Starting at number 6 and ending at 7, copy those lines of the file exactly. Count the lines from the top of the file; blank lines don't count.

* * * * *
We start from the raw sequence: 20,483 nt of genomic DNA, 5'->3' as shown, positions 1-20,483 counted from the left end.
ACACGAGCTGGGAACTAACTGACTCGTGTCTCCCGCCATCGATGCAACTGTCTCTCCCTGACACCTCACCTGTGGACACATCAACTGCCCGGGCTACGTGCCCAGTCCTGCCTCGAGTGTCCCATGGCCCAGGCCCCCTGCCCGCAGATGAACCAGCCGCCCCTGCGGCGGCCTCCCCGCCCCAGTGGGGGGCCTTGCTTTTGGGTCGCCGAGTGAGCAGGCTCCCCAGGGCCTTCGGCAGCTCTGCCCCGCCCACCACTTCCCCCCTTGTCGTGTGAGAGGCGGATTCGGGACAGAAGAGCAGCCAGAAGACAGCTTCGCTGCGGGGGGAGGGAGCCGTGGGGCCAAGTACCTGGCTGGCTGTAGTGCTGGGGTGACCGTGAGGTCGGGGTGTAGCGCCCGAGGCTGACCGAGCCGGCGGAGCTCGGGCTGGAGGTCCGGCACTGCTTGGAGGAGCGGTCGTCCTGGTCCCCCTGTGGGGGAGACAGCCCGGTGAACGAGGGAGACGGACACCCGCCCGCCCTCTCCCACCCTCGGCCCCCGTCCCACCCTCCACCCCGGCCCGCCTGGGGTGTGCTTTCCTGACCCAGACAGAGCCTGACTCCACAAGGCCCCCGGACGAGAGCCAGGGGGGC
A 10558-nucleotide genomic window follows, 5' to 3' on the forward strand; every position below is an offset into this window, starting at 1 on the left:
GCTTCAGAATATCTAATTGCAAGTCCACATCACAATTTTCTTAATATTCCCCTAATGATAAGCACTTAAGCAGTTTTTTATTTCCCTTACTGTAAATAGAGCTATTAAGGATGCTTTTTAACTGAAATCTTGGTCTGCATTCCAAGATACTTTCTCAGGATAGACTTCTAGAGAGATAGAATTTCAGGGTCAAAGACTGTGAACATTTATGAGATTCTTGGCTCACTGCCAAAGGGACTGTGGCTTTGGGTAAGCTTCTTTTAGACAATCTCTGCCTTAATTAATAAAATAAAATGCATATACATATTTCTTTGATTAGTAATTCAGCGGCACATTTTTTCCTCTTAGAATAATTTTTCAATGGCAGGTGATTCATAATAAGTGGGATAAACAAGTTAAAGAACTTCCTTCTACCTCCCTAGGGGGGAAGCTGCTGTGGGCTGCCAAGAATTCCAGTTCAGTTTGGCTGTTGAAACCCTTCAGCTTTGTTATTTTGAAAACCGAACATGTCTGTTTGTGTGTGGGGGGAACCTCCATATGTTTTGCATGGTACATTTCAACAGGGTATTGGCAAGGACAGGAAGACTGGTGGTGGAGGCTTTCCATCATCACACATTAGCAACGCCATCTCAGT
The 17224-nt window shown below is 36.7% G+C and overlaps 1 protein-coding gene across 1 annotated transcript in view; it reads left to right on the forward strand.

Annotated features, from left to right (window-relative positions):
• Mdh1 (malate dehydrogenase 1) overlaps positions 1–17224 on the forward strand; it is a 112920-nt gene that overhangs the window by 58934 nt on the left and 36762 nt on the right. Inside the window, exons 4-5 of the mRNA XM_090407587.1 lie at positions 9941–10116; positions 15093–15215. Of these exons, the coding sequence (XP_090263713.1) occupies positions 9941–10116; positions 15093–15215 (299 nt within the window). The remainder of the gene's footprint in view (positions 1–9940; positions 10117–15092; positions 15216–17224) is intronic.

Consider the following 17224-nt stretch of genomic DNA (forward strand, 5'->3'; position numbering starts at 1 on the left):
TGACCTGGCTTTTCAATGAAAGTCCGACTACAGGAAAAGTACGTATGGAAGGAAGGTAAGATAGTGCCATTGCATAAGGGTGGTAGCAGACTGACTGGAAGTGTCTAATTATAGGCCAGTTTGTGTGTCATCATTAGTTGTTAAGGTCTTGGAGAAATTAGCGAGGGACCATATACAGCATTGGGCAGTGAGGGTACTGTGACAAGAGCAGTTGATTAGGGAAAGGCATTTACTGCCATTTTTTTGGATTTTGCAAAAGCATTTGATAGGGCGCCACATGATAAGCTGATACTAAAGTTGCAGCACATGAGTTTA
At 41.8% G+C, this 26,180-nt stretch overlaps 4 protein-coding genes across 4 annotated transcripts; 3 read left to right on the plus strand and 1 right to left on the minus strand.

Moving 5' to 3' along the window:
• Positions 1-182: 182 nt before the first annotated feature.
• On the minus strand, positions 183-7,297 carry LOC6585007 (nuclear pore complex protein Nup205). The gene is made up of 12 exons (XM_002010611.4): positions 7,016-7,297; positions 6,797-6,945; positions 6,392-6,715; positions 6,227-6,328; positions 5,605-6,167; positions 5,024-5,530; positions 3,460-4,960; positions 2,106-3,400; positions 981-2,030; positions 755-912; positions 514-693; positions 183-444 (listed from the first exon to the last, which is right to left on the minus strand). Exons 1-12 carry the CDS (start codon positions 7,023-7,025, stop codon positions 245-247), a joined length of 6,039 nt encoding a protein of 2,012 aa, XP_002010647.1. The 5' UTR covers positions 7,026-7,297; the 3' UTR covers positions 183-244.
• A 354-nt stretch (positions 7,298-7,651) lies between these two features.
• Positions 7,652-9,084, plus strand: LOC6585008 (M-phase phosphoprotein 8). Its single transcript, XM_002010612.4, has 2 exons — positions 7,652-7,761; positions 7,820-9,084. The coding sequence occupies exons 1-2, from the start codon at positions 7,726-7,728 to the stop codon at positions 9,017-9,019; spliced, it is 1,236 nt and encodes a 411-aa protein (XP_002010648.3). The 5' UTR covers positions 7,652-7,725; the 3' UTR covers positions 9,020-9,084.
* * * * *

Annotated features, from left to right (window-relative positions):
• Mdh1 (malate dehydrogenase 1) overlaps positions 1–17224 on the forward strand; it is a 112920-nt gene that overhangs the window by 58934 nt on the left and 36762 nt on the right. Inside the window, exons 4-5 of the mRNA XM_090407587.1 lie at positions 9941–10116; positions 15093–15215. Of these exons, the coding sequence (XP_090263713.1) occupies positions 9941–10116; positions 15093–15215 (299 nt within the window). The remainder of the gene's footprint in view (positions 1–9940; positions 10117–15092; positions 15216–17224) is intronic.